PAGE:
The main advantage of the Fluent-Rocky DEM coupled approach is that since particle-particle and particle-boundary interactions are solved and all forces acting on particles are computed on the DEM side, cases in which particles have unique, non-spherical shapes can be accurately solved.
Rocky’s precise shape representation (including custom convex and concave shapes, flexible fibers, and shell particles) combined with its several laws for computing the fluid forces on particles, increases the accuracy of the models. By the same token, adhesive/cohesive materials can be modelled using one of the adhesion models available in Rocky DEM.
In addition, as each individual particle is tracked by the DEM solver, the complete history is available for all particles inside the domain (this includes, for example, velocities, temperatures, and contact data). Bringing together the extensive post-processing tools available in Rocky, it builds up the level of information that can be extracted from your coupled simulation, providing better insight into your problem. In cases where particles are too small to model individually, ROCKY provides a new ‘coarse-grain’ modelling approach allowing a ‘pseudo’ or scaled-up particle size to be used effectively representing many smaller particles. This is analogous to FLUENTs parcel-based approach which has the advantage of reducing computational time without compromising accuracy. To ensure accuracy is maintained when particles are larger than the CFD mesh cell, a new volumetric diffusion mapping approach has been implemented.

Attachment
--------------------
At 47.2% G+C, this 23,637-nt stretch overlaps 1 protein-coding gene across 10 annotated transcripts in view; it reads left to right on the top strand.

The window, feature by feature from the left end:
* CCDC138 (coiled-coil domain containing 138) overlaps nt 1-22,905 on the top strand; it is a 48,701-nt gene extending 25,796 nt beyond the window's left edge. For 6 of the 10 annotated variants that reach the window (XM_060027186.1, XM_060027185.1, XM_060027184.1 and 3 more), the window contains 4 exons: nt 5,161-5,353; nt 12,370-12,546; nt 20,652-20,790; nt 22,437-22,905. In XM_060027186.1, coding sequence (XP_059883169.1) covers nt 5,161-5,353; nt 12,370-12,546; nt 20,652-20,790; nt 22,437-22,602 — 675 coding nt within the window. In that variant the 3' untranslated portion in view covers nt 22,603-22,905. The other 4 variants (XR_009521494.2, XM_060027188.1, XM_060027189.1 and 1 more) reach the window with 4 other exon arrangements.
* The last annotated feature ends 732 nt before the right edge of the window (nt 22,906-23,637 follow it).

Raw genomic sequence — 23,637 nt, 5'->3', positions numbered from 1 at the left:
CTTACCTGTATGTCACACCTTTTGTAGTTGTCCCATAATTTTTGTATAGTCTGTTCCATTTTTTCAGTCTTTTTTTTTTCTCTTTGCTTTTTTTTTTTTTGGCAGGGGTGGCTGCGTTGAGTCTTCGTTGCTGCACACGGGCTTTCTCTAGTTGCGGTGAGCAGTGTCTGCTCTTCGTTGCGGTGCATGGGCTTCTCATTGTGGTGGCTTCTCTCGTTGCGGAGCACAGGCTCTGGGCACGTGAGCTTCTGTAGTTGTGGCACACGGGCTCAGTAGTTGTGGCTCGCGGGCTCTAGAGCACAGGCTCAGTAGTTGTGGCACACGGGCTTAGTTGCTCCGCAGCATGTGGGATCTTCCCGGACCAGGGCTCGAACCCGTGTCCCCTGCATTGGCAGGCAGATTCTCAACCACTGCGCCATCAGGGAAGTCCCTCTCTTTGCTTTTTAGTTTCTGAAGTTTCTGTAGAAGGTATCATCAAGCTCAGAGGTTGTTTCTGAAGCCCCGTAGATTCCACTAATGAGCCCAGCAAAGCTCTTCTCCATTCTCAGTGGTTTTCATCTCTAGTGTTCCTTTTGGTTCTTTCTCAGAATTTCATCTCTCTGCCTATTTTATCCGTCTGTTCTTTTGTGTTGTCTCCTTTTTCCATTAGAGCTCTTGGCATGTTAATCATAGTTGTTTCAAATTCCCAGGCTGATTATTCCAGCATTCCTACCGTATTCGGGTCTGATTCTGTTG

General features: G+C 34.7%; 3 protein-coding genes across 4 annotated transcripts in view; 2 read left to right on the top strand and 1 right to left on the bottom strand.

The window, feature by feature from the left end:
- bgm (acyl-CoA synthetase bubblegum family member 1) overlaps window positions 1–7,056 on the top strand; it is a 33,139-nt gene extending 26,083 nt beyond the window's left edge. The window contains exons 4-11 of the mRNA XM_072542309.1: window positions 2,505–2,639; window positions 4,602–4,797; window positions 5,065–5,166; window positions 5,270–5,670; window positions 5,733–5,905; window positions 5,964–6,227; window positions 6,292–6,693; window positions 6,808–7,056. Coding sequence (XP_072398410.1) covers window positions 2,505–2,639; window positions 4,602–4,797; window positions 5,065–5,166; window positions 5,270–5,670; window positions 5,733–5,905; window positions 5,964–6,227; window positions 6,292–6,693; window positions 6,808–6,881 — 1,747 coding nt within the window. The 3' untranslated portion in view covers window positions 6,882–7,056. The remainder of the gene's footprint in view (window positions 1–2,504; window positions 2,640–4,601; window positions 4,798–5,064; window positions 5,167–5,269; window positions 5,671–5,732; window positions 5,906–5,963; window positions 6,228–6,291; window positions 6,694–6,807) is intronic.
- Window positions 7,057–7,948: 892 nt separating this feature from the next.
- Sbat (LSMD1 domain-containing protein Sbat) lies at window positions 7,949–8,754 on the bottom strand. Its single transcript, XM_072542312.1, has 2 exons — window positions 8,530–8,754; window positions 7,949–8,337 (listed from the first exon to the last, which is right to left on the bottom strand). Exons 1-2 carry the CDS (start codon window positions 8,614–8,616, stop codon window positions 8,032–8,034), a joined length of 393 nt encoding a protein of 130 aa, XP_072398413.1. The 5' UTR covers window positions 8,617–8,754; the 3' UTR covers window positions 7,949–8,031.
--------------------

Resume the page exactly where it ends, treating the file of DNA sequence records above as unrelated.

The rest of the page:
Moreover, Rocky’s dedicated GPU solver and multi-GPU capabilities provides the best of both worlds allowing Rocky to solve its fastest purely on GPU and freeing up compute resource for FLUENT to run in local or distributed parallel making it possible to solve large ‘full-scale’ industrial cases with a huge number of particles.
Finally, Rocky features such as adhesion/cohesion modelling, detailed particle collision statistics, energy spectra analysis, and breakage modelling can be simultaneously used with the Fluent-Rocky coupling solution, broadening the range of cases that can be solved and expanding your analyses to the next level.
For more information or to discuss your application, contact us. Don’t forget to register for our upcoming live webinar on ROCKY and ANSYS Integration.